The left continually holds up the Canadian socialized healthcare system as the best example, one we should strive to emulate. But as each week passes we find more and more reason to doubt the panacea in the Great White North.
Last week news came out that Canada forced an infant to flee its country and into our own to get life saving treatment. A baby was born 13 weeks premature in Ontario, Canada but there were no neonatal intensive care beds open for the child there.
Canada’s perfectly planned and cost-effective system had no room at the inn for Ava, who of necessity had to be sent across the border to a Buffalo, N.Y., hospital to suffer under our chaotic and costly system. She had no time to be put on a Canadian waiting list. She got the care she needed at an American hospital under a system President Obama has labeled “unsustainable.”
This week comes another puncture in the claim that Canada’s healthcare is the perfect system to copy. Lately Canada ha seen a boom in private healthcare businesses.
Facing long waits and substandard care, private clinics are proving that Canadians are willing to pay for treatment.
“Any wait time was an enormous frustration for me and also pain. I just couldn’t live my life the way I wanted to,” says Canadian patient Christine Crossman, who was told she could wait up to a year for an MRI after injuring her hip during an exercise class. Warned she would have to wait for the scan, and then wait even longer for surgery, Crossman opted for a private clinic.
If the nationalized system was so perfectly balanced, why would this be?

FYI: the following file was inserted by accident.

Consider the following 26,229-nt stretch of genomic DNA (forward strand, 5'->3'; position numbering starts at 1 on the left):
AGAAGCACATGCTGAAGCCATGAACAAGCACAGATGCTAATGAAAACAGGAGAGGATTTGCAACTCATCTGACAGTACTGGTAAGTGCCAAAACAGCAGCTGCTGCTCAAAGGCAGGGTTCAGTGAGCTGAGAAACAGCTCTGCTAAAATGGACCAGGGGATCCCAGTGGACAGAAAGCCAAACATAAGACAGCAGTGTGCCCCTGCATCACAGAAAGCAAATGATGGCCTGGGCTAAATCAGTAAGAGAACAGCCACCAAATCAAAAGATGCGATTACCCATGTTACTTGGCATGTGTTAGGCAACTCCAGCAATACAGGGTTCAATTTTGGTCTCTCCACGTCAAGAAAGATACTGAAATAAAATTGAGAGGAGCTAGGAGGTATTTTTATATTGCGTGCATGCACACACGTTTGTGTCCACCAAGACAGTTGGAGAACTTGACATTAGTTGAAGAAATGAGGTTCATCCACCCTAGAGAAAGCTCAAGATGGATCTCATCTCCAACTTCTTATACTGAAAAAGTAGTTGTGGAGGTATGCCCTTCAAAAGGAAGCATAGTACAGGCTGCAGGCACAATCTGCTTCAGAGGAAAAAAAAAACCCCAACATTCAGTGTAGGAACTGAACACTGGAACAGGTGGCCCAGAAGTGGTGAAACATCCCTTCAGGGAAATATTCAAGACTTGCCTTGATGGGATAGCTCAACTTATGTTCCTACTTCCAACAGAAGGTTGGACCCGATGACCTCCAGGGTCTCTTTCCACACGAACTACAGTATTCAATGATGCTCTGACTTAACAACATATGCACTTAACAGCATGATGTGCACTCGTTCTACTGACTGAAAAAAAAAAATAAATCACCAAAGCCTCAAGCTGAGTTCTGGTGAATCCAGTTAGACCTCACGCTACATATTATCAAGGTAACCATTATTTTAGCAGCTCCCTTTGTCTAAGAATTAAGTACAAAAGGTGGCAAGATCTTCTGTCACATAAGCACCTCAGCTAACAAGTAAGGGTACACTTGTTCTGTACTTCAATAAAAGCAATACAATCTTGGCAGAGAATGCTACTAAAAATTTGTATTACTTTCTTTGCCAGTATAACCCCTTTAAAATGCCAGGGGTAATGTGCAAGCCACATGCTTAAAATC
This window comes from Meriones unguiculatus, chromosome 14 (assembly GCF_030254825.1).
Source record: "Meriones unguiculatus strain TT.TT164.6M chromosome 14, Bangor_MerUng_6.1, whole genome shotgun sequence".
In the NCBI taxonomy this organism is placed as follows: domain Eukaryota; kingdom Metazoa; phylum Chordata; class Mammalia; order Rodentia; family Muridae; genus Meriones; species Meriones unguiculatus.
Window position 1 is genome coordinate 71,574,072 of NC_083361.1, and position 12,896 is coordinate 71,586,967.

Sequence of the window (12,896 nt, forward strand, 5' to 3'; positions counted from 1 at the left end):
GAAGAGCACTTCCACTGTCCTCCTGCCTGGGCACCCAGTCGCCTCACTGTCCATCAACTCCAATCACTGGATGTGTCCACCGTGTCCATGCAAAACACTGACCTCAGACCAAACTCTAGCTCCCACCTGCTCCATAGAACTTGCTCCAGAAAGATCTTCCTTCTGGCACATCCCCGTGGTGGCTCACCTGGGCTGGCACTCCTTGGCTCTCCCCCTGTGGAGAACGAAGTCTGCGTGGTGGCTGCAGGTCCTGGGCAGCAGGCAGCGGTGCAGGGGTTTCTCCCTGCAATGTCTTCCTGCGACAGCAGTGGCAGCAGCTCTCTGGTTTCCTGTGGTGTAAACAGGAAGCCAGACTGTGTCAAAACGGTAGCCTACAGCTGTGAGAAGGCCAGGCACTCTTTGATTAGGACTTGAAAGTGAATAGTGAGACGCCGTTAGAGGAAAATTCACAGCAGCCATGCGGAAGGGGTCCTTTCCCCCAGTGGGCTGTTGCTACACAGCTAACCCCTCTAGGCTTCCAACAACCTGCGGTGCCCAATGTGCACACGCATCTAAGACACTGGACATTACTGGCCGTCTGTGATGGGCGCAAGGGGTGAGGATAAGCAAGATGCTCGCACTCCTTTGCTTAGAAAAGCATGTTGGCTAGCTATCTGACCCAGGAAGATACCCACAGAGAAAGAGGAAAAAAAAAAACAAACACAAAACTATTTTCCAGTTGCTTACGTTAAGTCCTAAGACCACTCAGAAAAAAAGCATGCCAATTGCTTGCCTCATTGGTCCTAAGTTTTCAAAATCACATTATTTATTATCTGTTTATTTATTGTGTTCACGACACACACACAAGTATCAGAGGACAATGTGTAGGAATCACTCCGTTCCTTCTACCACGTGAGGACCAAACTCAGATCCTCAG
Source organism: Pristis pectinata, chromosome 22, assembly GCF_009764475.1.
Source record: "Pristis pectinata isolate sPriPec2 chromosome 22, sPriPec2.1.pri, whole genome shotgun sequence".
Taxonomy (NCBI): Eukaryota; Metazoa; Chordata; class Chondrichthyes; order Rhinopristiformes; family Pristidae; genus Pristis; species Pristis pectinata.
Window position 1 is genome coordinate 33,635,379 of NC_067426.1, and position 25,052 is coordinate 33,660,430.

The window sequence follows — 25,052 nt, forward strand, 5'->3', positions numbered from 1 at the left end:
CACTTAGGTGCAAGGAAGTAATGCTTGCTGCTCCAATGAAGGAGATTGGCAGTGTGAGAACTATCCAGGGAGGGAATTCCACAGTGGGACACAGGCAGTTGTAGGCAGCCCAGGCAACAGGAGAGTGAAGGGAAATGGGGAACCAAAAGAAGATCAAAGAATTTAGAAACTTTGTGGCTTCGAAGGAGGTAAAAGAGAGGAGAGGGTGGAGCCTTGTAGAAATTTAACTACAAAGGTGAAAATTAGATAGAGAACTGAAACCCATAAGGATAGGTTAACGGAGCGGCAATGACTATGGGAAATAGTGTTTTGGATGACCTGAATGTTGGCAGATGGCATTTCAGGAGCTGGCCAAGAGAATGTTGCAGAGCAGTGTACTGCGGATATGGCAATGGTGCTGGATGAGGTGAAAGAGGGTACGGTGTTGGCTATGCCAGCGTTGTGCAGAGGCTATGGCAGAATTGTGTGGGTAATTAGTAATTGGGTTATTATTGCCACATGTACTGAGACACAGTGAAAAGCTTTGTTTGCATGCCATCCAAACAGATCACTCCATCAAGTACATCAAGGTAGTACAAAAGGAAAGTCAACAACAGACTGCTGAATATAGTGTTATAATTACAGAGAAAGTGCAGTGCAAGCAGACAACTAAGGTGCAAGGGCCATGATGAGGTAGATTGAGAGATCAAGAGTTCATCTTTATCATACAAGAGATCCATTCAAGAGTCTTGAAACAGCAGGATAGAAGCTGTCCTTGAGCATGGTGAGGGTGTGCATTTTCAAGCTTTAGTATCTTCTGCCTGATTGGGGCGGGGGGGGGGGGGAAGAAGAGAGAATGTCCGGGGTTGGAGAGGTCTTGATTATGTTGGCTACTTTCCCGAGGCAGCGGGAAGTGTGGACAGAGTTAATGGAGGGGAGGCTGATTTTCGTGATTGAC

Of course, one of Canada’s main problems is a shortage of doctors. This is a problem that has also appeared in Massachusetts where a universal healthcare insurance plan was adopted in 2006.
The simple fact of the matter is that the more people that are suddenly covered for little or no costs to them on a per visit basis, the more people there will be that will be clamoring for care. This wouldn’t be such a problem if there were a consequent number of new doctors to handle the growing patient load.
Unfortunately, a nationalized healthcare policy necessarily “holds down costs” and these “costs” must end up being a determination of just how much money a doctor can make per year. The single fact that doctors will see a government mandated cap on their wages will cause folks that might have chosen the medical profession to train for other jobs. The huge costs and investment of time in learning their craft will be seen as not worth all the effort and, therefore, fewer people will chose the medical field.
It’s a fact of life that has been seen in every single country that has tried nationalized healthcare. The more people that get cheap or free coverage, the fewer doctors there are.
It may seem wonderful that “everyone” is covered. But if they die before they can even get seen by a doctor due to packed schedules, what good is the “coverage”?